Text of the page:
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United States Supreme Court

U S v. CARVER, (1923)

No. 402

Argued: December 6, 1922    Decided: January 2, 1923

The Attorney General and Mr. Norman B. Beecher, of New York City, for the United States. [260 U.S. 482, 483]   Mr. E. Curtis Rouse, of New York City, for Carver and Morrell.

[260 U.S. 482, 487]  

Mr. Justice HOLMES delivered the opinion of the Court.

This is a libel in personam against the United States and the receiver of State Steamship Corporation, a company of the State of Delaware, bankrupt, to charge the United States for supplies furnished to the steamships Clio and Morganza. Act of March 9, 1920, c. 95, 41 Stat, 525. The United States owned the vessels, but they were in the possession of the corporation under charters by which the corporation was to pay all costs and expenses incident to the use and operation of the vessels, and 'will not suffer nor permit to be continued any lien, incumbrance, [260 U.S. 482, 488]   or charge which might have priority over the title and interest of the owner in said vessel.' It was stipulated further that in any event within fifteen days the charterer would make adequate provision for the satisfaction or discharge of every claim that might have priority over the title, &c., or would cause such vessel to be discharged from such lien in any event within fifteen days after it was imposed. Supplies or necessities were furnished to the Clio upon the orders of the corporation's port captain who was charged with the duty of procuring them. The libellants did not know any facts tending to show that the corporation did not own the vessel, and so far as appears made no inquiry or effort to sustain what the facts might be. The case of the Morganza is similar except that before furnishing some of the supplies the libellants' agent who dealt with the corporation knew facts putting the libellants upon inquiry but preferred to avoid making it. The liability of the corporation is admitted. That of the vessels is asserted under the Act of June 23, 1910, c. 373, 36 St. 604 (Comp. St. 7783-7787), and the Ship Mortgage Act, being section 30 of the Merchant Marine Act, 1920; Act of June 5, 1920, c. 250, 30, subsections P. Q, and R, 41 Stat, 988, 1000, 1005

The questions certified are whether a maritime lien would have arisen against (1) the Clio or (2) the Morganza, if they had been privately owned ; (3) if yes, whether the United States is liable for the amount of what would have been the lien; and (4) whether the United States is liable for the personal indebtedness of the State Steamship Corporation for supplies in respect of which no maritime lien would have arisen if the vessel had been privately owned.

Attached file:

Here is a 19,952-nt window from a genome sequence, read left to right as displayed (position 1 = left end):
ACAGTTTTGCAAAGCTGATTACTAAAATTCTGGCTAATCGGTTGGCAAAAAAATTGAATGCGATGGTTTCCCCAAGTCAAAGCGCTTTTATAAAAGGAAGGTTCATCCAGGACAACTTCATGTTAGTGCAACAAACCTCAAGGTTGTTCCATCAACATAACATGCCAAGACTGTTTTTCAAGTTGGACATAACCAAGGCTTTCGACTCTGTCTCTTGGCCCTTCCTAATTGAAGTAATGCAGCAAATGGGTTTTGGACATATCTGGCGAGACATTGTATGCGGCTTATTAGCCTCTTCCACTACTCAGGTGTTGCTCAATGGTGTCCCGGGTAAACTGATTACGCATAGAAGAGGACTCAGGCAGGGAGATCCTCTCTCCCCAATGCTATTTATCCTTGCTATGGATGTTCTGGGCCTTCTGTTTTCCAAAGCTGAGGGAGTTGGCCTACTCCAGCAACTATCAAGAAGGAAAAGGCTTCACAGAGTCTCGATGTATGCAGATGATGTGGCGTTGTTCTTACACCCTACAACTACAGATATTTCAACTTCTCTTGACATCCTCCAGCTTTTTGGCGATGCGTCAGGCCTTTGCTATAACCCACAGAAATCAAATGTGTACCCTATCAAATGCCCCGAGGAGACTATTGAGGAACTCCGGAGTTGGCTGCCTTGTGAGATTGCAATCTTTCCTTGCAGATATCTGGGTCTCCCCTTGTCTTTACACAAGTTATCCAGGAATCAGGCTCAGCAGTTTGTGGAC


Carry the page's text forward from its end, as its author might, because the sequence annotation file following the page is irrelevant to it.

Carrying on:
We take up first questions 1 and 2. The Act of 1910 by which the transactions with the Clio were governed after enlarging the right to a maritime lien and providing who shall be presumed to have authority for the owner to [260 U.S. 482, 489]   procure supplies for the vessel, qualifies the whole in section 3 (Comp. St. 7785) as follows:

    'But nothing in this Act shall be construed to confer a lien when the furnisher knew, or by the exercise of reasonable diligence could have ascertained, that because of the terms of a charter party, agreement for the sale of the vessel, or for any other reason, the person ordering the repairs, supplies, or other necessaries was without authority to bind the vessel therefor.'

We regard these words as too plain for argument. They do not allow the materialman to rest upon presumptions until he is put upon inquiry, they call upon him to inquire. To ascertain is to find out by investigation. If by investigation with reasonable diligence the material man could have found out that the vessel was under charter, he was chargeable with notice that there was a charter; if in the same way he could have found out its terms he was chargeable with notice of its terms. In this case it would seem that there would have been no difficulty in finding out both. The Ship Mortgage Act of 1920 repeats the words of the Act of 1910.

But it is said that the charter party if known would have shown that the master at least, if not the agent who ordered the supplies, had authority to impose a lien, since the charter party contemplated the possibility of one being created and provided for its removal. The South Coast, 251 U.S. 519 , 40 Sup. Ct. 233, is cited as establishing the position. But there is a sufficient difference in the language employed there and here to bring about a different result. In The South Coast the contract went no farther than to agree to discharge liens within a month. Here the primary undertaking was that 'the charterers will not suffer nor permit to be continued any lien,' etc. We read this as meaning will not suffer any lien nor permit the same to be continued. Naturally there are provisions for the removal of the lien if in spite of the primary undertaking one is imposed or claimed. But the primary undertaking [260 U.S. 482, 490]   is that a lien shall not be imposed. We are of opinion that the libellants got no lien upon the Clio, and a fortiori that the Morganza was free. The denial of a writ of certiorari imports no expression of opinion upon the merits of the case, as the bar has been told many times. Therefore it is unnecessary to consider whether the libellants' argument is supported by the decisions to which they refer. The Yankee, sub nom. Rivers & Harbors Imp. Co. v. Latta, 243 U.S. 649 , 37 Sup. Ct. 476; The Oceana, sub nom. Morse Dry Dock & Repair Co. v. Conron Bors. Co., 245 U.S. 656 , 38 Sup. Ct. 13.

As the libellants disclaim the contention that the United States is liable even if the vessels would not have been subject to a lien it is unnecessary to answer the fourth question. It is enough that the first and second are answered, No.

Answer to questions 1 and 2, No.

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